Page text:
Ormiston Hill lies at the back of Newburgh on the north Fife coast. It’s primarily rough grazing land although its north eastern slopes have been eaten away by the large Clatchard Quarry. The walker ascending the hill from Newburgh will mostly be blissfully unaware of the quarry’s presence (unless blasting is taking place). It’s 236m summit is the 20th highest hill in Fife (as per the Database of British and Irish Hills).
It’s a straightforward walk up to the summit from Newburgh and it’s well worth stopping from time to time to look back, as the views north over the Tay are excellent. The summit itself is well defended by gorse bushes. However, there is a path through the gorse accessed via a stile. Approaching the summit from any direction other than the stile is unlikely to be much fun.
In days gone by the summit had defences in the form of a hill fort and there was a nearby fort on Clatchard Craig which has now been completely lost to the quarry. At the south western foot of the hill close to a minor road are the remains of MacDuff’s Cross, also worth a visit.
More information on Ormiston Hill is available from Fife Walking.
Norman’s Law is a distinctive landmark in the north of Fife and at 285m is the 11th highest hill in Fife. It also has the distinction of being one of Fife’s Marilyns.
The most popular ascent of the hill seems to be from Luthrie in the east but it can quite equally well be ascended from Glenduckie / Ayton in the west or from Pittachope to the north. The Pittachope approach is the shortest and easiest route on to the hill being only 1 mile with less than 500 feet of ascent. The Fife Coastal Path circles the hill on its northern and western sides and there are at least three routes up the hill that start from the coastal path. It’s easy therefore to incorporate this hill into a walk along the coastal path.
Once up to the summit, which is the site of an iron-age fort, the views are splendid in all directions but particularly so over the Tay to the Angus Hills. The summit area itself is quite knobbly and the eastern approach path is a bit steep and eroded.
Norman’s Law makes a good short outing by itself but for a longer day it can be combined with its neighbour Glenduckie Hill, connecting the two by means of the Fife Coastal Path.
Sporting the Hopetoun Monument on its summit, this hill is one of the most visible landmarks in the north Fife / Cupar area. The 100 foot columnar monument was built in 1826 in memory of Sir John Hope, 4th Earl of Hopetoun (source: Historic Environment Scotland). A similar monument is located at Haddington in East Lothian.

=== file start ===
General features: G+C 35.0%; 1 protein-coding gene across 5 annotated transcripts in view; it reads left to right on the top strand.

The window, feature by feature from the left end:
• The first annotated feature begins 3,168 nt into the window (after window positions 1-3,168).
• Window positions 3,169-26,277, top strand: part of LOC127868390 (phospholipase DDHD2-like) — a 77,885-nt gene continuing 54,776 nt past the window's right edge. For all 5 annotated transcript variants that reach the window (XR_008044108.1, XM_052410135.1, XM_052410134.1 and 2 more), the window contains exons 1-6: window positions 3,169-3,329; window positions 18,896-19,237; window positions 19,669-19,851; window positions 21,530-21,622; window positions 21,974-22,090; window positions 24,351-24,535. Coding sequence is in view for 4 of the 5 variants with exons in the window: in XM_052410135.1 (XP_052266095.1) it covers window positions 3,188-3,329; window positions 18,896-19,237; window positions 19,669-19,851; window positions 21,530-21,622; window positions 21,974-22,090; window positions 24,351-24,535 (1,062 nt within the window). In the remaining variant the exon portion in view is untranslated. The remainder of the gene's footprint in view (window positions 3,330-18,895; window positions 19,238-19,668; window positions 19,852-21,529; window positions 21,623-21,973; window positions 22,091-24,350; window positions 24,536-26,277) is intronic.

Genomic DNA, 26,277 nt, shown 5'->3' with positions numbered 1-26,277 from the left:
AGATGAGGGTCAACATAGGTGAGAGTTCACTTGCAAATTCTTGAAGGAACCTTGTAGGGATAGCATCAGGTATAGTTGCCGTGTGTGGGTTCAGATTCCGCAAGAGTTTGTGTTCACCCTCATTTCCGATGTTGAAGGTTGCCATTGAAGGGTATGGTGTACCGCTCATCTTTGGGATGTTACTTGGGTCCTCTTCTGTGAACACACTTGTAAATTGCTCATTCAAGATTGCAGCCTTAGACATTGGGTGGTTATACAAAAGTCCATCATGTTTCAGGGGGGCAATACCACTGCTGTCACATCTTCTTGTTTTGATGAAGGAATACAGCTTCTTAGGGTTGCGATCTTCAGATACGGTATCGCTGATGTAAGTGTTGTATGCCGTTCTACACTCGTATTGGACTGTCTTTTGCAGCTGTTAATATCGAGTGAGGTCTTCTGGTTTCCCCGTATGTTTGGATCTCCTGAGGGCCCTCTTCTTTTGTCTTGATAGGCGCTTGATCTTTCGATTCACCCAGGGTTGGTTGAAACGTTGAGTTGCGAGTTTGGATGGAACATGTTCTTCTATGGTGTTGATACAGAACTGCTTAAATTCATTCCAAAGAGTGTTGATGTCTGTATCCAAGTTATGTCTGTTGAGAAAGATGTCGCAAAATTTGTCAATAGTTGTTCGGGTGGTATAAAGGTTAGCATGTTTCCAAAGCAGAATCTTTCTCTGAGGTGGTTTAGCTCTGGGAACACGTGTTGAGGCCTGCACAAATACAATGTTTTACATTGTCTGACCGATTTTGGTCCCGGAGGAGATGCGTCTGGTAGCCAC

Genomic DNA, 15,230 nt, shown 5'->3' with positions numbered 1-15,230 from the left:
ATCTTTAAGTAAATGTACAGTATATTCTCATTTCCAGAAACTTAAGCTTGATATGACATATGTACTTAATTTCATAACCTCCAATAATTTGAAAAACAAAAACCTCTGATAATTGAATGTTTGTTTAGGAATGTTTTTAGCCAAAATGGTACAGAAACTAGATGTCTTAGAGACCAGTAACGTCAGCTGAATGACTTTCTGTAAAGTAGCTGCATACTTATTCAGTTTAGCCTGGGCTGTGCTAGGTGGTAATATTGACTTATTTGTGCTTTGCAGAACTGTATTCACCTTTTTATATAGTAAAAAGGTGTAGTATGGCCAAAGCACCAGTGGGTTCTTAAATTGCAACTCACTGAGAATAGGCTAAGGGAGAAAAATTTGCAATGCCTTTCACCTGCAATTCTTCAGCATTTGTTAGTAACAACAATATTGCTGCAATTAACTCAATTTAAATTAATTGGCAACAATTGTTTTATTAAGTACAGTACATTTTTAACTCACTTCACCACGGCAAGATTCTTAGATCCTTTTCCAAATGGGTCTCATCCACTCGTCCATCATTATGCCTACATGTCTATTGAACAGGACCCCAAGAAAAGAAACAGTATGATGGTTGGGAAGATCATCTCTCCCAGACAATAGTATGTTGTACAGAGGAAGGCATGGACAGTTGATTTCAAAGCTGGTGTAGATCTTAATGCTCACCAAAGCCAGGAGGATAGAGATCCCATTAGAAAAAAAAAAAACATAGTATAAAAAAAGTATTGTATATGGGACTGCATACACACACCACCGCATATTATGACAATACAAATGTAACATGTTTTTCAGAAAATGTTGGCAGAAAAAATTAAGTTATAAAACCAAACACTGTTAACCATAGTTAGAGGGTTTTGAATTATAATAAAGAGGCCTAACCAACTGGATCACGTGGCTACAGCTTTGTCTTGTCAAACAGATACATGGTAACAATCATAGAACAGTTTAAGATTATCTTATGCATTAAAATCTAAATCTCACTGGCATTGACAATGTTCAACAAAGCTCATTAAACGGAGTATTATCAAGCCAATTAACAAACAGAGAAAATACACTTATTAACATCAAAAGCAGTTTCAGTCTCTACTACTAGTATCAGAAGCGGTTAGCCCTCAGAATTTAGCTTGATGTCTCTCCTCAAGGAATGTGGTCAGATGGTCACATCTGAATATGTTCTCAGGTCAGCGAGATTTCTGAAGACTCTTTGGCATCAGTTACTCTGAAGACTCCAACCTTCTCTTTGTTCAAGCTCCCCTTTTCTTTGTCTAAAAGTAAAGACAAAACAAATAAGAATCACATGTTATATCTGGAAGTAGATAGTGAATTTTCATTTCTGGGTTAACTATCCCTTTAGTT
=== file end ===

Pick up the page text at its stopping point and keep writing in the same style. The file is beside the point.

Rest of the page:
At 221m, Mount Hill is the lowest of Fife’s seven Marilyns (hills with 150m and upwards prominence). As much of its slopes are covered with forestry there are unfortunately only limited views on the ascent / descent. However, once at the summit the trees clear, leaving rough scrubland around the monument and views across the surrounding countryside.
There are a number of possible routes up the hill, the shortest and quickest being via signposted forest tracks from the east. Other routes start from the southern side. There is a lack of parking in the area unfortunately so it may be easier to walk in via Over Rankeilour or from Letham.
At just 190m this is the highest hill in the north east of Fife. It is a very conspicuous landmark due to the presence of a large working quarry. The pink felsite quarried from here gives the hill its distinctive red glow when viewed from the south in the sun.
The scrubland summit is easily reached from the village of Balmullo to its south, via field tracks/paths. There are at least two possible routes up the southern slope (one on either side of the quarry) and neither of them are particularly strenuous.
An approach or descent via the northern side is highly recommended where the slopes are clad in attractive mixed woodland. There is a network of paths in the woods leading out on to the open heather and scrub hillside. There are smaller community woodland plantations in the area which can also be incorporated into a walk up the hill.
The summit itself is topped with a communications mast along with an OS trig point and a cairn which is built from bricks rather than stones.